OK, let’s try this again. If you saw my review of the Charter Arms Pitbull in .40S&W, you will understand the background to this review.
The sun actually came out for a while, so I headed to the range to put the 9mm version of Charter Arms Pitbull through its paces.
I had a variety of ammunition to try in it: Remington UMC 115gr FMJ, Remington 115gr JHP, Black Hills 115gr JHP, Federal Nyclad 124gr, Hornady 115gr and 147gr XTP hollowpoints.
The parts seemed to fit fine, and the trigger pull seemed slightly lighter than the .40S&W version. So far, so good.
(Scroll down for updates) I have been looking at bigger-bore revolvers for a while now. Wheelgun reliability + bigger bullets sounded like a winner to me.
The lack of .44SPL ammo availability (and the anemia of the ammo I have seen tested) pushed me away from a Bulldog and towards the Pitbull. 5-shots, stainless steel frame, DA with exposed hammer. And since it’s a revolver, the chamber is “fully supported”. LOL.
I saw one in the case at the newest gun store in the area, Woodbridge Firearms, and I pulled the trigger so to speak. A more complete review will be forthcoming, but here are my initial impressions after a box and a half of ammo:
Wow, the guys at Ruger are really burning the midnight oil.
Now they have an 8-shot .22LR version of the LCR polymer-framed revolver.
They released an 8-shot .22 SP101 with a 4″ barrel and a 10-shot version of the Single-Six (with a 5.5″ barrel) a few months back.
Now they have adapted the LCR with a 1.875″ barrel to .22LR, with the same heavily-relieved cylinder design.
Ruger’s latest auction is intriguing.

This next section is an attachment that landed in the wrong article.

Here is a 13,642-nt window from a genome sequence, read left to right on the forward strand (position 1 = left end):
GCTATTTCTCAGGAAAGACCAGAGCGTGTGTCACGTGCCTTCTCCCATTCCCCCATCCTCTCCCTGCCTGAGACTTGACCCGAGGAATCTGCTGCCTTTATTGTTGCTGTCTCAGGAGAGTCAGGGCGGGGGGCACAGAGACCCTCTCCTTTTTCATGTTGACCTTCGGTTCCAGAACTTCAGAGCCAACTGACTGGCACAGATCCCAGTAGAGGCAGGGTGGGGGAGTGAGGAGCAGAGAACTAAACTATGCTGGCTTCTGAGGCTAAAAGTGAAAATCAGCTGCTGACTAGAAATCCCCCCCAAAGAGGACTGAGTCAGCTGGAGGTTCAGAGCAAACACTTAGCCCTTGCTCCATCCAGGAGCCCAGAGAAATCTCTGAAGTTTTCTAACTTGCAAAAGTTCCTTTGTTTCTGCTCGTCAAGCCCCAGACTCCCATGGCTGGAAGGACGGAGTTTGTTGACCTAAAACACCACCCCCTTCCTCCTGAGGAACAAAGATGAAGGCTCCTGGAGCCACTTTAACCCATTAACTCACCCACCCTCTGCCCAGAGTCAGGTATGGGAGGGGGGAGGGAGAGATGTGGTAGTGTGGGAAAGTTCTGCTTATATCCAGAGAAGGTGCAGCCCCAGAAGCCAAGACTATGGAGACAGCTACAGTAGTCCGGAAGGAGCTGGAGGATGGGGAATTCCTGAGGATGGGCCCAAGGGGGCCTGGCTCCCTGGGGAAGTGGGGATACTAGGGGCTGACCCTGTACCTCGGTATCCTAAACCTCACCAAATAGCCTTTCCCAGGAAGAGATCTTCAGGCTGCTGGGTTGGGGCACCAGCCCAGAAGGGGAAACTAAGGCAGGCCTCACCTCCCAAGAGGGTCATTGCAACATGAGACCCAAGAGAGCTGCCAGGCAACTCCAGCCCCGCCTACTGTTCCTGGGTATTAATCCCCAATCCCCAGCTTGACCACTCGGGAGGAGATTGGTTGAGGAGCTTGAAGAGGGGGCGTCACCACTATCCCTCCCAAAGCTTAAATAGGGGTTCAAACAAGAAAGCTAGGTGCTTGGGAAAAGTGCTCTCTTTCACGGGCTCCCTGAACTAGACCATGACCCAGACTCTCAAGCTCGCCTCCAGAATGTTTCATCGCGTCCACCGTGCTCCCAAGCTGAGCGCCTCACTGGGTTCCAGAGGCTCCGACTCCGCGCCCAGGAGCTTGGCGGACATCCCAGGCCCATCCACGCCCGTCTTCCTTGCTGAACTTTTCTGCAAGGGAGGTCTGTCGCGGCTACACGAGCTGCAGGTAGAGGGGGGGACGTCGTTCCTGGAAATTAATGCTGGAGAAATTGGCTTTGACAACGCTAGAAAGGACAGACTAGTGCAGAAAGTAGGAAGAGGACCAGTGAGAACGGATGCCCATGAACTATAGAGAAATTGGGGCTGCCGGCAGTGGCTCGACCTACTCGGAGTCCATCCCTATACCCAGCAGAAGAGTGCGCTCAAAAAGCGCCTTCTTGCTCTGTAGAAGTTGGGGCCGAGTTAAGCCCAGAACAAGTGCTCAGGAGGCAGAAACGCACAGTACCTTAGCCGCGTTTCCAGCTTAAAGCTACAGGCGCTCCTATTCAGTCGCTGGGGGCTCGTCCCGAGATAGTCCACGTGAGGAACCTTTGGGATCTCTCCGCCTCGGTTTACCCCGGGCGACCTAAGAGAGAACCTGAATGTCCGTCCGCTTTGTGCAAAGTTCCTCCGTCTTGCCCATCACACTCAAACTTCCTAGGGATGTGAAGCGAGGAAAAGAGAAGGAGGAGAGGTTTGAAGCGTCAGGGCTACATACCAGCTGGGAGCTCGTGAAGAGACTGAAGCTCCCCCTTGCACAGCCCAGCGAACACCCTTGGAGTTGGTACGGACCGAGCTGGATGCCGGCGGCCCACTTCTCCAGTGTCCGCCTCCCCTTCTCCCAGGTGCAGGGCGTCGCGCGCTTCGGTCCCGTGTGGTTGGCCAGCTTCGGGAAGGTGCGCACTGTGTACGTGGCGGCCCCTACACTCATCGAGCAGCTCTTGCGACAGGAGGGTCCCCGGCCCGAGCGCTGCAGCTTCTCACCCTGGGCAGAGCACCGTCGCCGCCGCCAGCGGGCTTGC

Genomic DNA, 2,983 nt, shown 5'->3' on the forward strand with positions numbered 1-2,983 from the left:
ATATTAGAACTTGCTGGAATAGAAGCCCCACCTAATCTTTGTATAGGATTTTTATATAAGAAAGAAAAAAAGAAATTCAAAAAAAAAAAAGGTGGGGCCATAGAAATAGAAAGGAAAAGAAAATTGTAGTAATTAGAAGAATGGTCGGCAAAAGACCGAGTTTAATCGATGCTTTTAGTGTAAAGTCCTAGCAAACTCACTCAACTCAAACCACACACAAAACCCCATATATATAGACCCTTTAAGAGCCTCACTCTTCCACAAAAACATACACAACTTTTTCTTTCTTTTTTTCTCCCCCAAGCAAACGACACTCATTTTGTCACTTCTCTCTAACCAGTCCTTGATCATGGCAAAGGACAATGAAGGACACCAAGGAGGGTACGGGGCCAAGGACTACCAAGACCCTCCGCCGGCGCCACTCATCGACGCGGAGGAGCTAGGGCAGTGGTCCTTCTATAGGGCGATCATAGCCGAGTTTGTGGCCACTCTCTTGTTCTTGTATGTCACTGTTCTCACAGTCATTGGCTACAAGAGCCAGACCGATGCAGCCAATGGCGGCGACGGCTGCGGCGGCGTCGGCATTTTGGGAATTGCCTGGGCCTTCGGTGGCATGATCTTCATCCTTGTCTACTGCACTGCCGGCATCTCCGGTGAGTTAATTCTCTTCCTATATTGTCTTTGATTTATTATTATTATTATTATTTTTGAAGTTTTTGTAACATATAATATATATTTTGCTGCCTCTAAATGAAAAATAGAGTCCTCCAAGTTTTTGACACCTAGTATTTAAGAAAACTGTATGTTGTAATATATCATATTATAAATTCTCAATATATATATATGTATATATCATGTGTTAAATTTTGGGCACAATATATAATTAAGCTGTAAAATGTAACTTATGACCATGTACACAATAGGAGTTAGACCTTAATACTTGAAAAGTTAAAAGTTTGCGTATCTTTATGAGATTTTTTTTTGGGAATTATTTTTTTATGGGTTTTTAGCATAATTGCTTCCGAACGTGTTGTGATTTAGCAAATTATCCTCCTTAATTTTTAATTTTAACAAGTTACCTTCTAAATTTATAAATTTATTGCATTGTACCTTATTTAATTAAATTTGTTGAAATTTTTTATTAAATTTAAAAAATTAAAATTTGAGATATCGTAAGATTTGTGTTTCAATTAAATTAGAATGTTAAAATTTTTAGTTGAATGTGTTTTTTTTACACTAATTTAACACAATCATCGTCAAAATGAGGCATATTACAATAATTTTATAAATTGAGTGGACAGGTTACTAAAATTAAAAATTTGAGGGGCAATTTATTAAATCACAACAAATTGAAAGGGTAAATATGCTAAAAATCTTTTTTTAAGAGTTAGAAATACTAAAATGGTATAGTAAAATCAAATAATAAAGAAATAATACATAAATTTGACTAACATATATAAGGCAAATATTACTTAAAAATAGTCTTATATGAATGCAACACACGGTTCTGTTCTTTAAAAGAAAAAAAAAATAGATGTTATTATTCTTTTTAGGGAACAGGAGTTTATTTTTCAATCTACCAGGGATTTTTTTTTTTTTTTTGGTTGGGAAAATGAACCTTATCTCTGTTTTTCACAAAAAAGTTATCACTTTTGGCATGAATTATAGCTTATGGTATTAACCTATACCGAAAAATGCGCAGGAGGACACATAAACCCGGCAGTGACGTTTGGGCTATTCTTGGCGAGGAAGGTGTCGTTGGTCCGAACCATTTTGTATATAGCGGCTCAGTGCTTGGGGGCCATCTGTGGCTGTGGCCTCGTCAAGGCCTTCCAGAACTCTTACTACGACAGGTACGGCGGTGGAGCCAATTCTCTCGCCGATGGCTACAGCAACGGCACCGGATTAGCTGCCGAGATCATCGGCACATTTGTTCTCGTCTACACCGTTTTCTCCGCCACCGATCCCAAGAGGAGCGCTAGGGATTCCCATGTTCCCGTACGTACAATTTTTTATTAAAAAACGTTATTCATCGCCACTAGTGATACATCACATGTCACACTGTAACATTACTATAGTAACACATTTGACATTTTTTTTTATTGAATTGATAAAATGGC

The last of six matched pairs of Service-Six Military Model double-action revolvers. The Service-Six is the fixed-sight version of the Security-Six.
More details from Ruger’s auction:
“Sturm, Ruger produced these .38 Special revolvers for the U.S. Army Armament Material Development and Readiness Command, and are marked “U.S.” at the right front of the frame. They are made of chrome-molybdenum steel with a blue finish, 4″ barrel, fixed sights, and square butt. Another feature of these revolvers is the absence of the manual warning normally found on the left side of the barrel.
The serial numbers on these revolvers are 153-55993 and 153-55994, and the test fire date for both is April, 1978. The revolvers have never been fired beyond normal testing during manufacture and were packaged in a special preservative foil wrap for over thirty years. This set was removed from the packaging so you can see what you are bidding on. Original Technical Manuals for the Service-Six Military Model revolvers are included with this auction.”
It’s an interesting variant of a solid gun.
The tactic of using the magazine from a .40S&W pistol to load the Pitbull was interesting, like the suggestion I heard about a while back to use a Desert Eagle magazine to load a .357 or .44 revolver.
I like the idea of a revolver chambered in .40S&W, and a 9mm version would be popular, too. The 9mm is the cheapest centerfire round to practice with if you don’t reload.